joined:5/21/07
Golden Boy Previews
Posted: 11/26/12 at 05:30pm

"he did not have the physique of a boxer"

Do you think Luther Adler, who played Joe in the original Broadway production (and pictured here with Francis Farmer, playing Lorna) had more of a boxer physique?

Perhaps you are not aware that there are different weight classifications for boxing? Seth Numrich would be a middleweight, I think. And he was plenty fit enough looking too, IMHO.



Updated On: 11/26/12 at 05:30 PM
topflight
Swing
joined:11/20/12
Golden Boy Previews
Posted: 11/26/12 at 07:50pm
Yeah, I agree the fitness of the lead was in line with 1930s boxing. As for the acting of the two leads, I found them both quite affecting and terrific. I have seen Seth Numrich before and enjoyed him then and in this. As for the actress who played Lorna Moon, I quite liked her. Her character is quite hard but she had a certain vulnerability.

Burstein, Shaloub, and the actor who played Tom were great too.
mamaleh
Broadway Star
joined:5/11/04
Golden Boy Previews
Posted: 11/27/12 at 11:58am
Love the great buzz this is getting. Looking forward to seeing it tomorrow.
Sauja
Broadway Star
joined:1/7/07
Golden Boy Previews
Posted: 11/27/12 at 12:27pm
I guess every play and production has at least one detractor, and unfortunately, I find myself in that role for this Golden Boy.

Much as Joe is a bit of a mystery at the heart of the story (we puzzle over his motivations, wonder who he is and who he'll become), I feel like the actor who plays him needs to have answered those questions for himself. Rather than be crisp and clear and making me wonder about Joe's hidden depths, I found Seth Numrich's performance vague and, as such, not particularly moving. And I didn't feel he got much help from Yvonne Strahovski's Lorna. I could not buy her as a woman of the world who had gotten through abusive relationships and developed hard edges and steely resolve.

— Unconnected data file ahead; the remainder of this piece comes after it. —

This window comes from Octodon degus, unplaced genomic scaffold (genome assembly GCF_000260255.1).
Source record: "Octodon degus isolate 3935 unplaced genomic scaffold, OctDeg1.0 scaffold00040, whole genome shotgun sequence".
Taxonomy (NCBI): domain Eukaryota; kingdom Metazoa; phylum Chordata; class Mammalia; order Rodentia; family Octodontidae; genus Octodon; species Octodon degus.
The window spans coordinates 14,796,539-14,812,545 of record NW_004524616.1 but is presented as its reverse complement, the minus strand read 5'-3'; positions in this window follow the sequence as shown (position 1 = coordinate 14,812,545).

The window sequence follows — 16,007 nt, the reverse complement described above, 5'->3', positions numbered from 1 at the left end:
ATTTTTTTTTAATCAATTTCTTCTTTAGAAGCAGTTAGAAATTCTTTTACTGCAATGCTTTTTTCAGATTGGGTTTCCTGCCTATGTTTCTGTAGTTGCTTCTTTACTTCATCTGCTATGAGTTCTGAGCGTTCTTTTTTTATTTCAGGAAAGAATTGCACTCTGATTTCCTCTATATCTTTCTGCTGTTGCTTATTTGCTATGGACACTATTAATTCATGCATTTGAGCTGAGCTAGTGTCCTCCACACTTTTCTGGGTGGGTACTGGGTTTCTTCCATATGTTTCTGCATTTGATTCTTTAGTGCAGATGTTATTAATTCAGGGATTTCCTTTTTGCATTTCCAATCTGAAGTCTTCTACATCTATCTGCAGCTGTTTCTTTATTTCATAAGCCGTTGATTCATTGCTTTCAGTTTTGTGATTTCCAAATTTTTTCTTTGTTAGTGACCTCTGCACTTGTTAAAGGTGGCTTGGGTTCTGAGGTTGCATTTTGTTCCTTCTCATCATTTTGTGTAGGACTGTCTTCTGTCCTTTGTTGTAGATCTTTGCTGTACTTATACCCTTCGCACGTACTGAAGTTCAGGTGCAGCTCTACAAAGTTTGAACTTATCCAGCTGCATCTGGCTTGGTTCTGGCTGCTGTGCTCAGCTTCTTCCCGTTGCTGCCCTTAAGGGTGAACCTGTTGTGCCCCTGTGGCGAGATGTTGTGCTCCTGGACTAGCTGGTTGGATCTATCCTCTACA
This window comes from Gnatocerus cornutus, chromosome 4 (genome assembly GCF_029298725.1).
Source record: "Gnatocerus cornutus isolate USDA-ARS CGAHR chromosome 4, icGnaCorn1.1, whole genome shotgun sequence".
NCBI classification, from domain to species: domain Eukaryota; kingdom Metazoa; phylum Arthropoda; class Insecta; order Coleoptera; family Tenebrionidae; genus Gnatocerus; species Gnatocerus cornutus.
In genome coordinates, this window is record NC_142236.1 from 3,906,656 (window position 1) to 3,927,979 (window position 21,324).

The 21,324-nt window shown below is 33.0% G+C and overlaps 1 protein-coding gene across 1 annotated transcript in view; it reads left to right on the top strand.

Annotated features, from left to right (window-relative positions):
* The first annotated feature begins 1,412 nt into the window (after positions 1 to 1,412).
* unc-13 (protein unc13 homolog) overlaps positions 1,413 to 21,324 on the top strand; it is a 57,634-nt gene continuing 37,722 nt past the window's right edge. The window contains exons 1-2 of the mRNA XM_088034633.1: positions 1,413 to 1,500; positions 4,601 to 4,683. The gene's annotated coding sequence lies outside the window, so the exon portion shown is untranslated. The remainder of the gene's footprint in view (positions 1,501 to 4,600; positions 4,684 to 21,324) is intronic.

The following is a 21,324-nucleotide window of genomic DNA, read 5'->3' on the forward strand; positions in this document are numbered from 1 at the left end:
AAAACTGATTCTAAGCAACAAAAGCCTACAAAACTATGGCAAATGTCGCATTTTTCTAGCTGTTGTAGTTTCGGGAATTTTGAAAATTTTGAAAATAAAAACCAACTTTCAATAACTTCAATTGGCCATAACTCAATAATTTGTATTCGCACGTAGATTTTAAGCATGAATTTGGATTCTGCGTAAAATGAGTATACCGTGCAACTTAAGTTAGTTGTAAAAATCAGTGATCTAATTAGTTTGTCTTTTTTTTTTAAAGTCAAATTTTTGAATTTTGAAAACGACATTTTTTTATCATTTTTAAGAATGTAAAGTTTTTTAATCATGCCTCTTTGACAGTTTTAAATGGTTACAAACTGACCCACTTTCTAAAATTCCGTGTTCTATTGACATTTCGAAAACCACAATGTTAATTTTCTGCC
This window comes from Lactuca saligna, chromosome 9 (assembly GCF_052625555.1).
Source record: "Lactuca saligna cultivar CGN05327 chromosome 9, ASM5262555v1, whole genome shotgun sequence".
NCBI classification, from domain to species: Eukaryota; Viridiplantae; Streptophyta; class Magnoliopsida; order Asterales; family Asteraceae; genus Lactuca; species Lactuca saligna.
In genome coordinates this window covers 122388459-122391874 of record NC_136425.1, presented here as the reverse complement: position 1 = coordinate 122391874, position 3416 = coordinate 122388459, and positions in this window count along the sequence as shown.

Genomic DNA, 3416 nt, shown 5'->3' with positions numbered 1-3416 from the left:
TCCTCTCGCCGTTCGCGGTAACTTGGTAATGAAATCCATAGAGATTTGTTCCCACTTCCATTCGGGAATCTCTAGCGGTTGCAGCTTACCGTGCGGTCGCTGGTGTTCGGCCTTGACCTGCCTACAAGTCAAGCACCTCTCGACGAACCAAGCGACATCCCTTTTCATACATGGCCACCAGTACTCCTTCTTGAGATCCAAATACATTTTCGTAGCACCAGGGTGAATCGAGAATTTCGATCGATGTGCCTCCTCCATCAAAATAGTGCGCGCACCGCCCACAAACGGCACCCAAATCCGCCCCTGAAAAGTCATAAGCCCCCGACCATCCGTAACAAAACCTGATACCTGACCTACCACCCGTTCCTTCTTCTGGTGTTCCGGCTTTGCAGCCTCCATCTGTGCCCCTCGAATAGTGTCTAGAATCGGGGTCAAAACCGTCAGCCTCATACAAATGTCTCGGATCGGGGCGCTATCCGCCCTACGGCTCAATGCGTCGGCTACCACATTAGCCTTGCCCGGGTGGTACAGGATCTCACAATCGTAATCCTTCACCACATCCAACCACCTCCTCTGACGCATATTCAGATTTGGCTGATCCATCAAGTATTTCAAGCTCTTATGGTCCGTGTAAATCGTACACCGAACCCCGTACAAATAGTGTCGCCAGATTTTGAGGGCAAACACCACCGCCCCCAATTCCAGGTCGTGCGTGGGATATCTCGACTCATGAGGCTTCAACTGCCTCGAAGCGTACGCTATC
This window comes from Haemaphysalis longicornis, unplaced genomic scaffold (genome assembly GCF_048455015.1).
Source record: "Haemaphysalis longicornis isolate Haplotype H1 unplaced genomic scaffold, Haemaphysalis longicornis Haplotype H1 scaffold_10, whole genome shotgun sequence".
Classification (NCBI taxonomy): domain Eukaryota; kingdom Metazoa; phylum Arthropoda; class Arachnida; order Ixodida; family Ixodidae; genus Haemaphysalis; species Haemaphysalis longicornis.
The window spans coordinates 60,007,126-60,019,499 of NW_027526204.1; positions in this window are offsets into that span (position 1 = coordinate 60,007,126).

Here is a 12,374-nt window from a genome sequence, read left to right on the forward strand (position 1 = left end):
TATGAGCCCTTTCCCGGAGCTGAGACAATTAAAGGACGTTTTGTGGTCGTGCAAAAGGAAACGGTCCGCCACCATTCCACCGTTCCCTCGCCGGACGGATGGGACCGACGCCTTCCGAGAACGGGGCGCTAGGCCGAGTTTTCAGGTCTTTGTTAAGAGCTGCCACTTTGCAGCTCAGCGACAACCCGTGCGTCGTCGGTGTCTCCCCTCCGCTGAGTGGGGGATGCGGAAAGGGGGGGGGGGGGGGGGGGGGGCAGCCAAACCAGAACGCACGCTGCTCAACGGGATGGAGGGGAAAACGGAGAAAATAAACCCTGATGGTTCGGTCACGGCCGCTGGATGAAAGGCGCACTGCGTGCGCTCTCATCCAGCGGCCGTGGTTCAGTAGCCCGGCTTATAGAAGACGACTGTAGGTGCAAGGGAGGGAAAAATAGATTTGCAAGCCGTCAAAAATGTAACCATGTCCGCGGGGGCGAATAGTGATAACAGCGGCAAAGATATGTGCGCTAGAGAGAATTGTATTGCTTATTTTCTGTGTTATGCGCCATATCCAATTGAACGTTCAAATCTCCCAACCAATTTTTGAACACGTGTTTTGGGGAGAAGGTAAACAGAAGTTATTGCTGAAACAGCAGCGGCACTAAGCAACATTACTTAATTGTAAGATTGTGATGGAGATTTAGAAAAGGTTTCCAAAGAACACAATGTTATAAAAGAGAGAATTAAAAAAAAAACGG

The machinations of the play are now widely visible to the audience. At first intermission, someone behind me said, "Well, I guess the only question is if a hand is going to break in Act 2 or Act 3." I have no complaints about the fact that in some older plays, particularly melodramas, the conventions have become transparent with time. But without feeling a curiosity about what's going to happen, the audience really needs to be able to connect with the characters on stage. And I just didn't find that here. With Lorna or Joe or Moody. The actors who really registered for me were Burstein and Shaloub--both in smaller roles, who seemed more comfortable with the style of the play and could put across melodrama without losing that kernel of natural human emotion.

Add on some very real overdesign across the board (scenery mostly, but costumes, lighting, and sound all suffered similar problems) and those dreadful scene transitions, and this just became a bit of a slog.

A strong play (though for me not Odets' best), I simply found it underserved by this particular production.
I started a blog! Cause I'm a nerd. http://100showsayear.blogspot.com/
eperkins
Leading Actor
joined:5/21/07
Golden Boy Previews
Posted: 11/27/12 at 01:32pm
Good review, Sauja. I don't agree with your assessments of the performances, but I do like the fact that you went into the hows and whys of your conclusions. Good criticism, whether you agree or not, is often enlightening.
AndersonTours
Understudy
joined:12/19/10
Golden Boy Previews
Posted: 11/28/12 at 12:15am